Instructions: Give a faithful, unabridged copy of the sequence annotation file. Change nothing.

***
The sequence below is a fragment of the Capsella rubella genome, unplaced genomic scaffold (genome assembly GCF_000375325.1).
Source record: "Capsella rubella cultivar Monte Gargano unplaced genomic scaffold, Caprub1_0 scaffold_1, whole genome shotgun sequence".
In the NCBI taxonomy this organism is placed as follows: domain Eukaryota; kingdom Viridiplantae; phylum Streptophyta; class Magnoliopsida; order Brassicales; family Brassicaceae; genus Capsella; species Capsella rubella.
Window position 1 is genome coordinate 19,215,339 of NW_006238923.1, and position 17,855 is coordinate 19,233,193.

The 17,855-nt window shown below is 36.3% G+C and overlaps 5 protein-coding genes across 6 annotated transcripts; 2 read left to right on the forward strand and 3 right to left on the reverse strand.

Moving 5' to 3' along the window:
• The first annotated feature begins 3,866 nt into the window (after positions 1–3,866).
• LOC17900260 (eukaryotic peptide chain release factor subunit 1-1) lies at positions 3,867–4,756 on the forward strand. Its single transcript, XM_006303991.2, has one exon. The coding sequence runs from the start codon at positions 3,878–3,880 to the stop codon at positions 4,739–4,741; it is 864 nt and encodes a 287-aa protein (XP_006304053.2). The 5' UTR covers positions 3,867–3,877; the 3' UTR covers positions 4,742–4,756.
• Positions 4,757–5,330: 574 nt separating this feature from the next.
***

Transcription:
The sequence below is a fragment of the Capsella rubella genome, unplaced genomic scaffold (genome assembly GCF_000375325.1).
Source record: "Capsella rubella cultivar Monte Gargano unplaced genomic scaffold, Caprub1_0 scaffold_1, whole genome shotgun sequence".
In the NCBI taxonomy this organism is placed as follows: domain Eukaryota; kingdom Viridiplantae; phylum Streptophyta; class Magnoliopsida; order Brassicales; family Brassicaceae; genus Capsella; species Capsella rubella.
Window position 1 is genome coordinate 19,215,339 of NW_006238923.1, and position 17,855 is coordinate 19,233,193.

The 17,855-nt window shown below is 36.3% G+C and overlaps 5 protein-coding genes across 6 annotated transcripts; 2 read left to right on the forward strand and 3 right to left on the reverse strand.

Moving 5' to 3' along the window:
• The first annotated feature begins 3,866 nt into the window (after positions 1–3,866).
• LOC17900260 (eukaryotic peptide chain release factor subunit 1-1) lies at positions 3,867–4,756 on the forward strand. Its single transcript, XM_006303991.2, has one exon. The coding sequence runs from the start codon at positions 3,878–3,880 to the stop codon at positions 4,739–4,741; it is 864 nt and encodes a 287-aa protein (XP_006304053.2). The 5' UTR covers positions 3,867–3,877; the 3' UTR covers positions 4,742–4,756.
• Positions 4,757–5,330: 574 nt separating this feature from the next.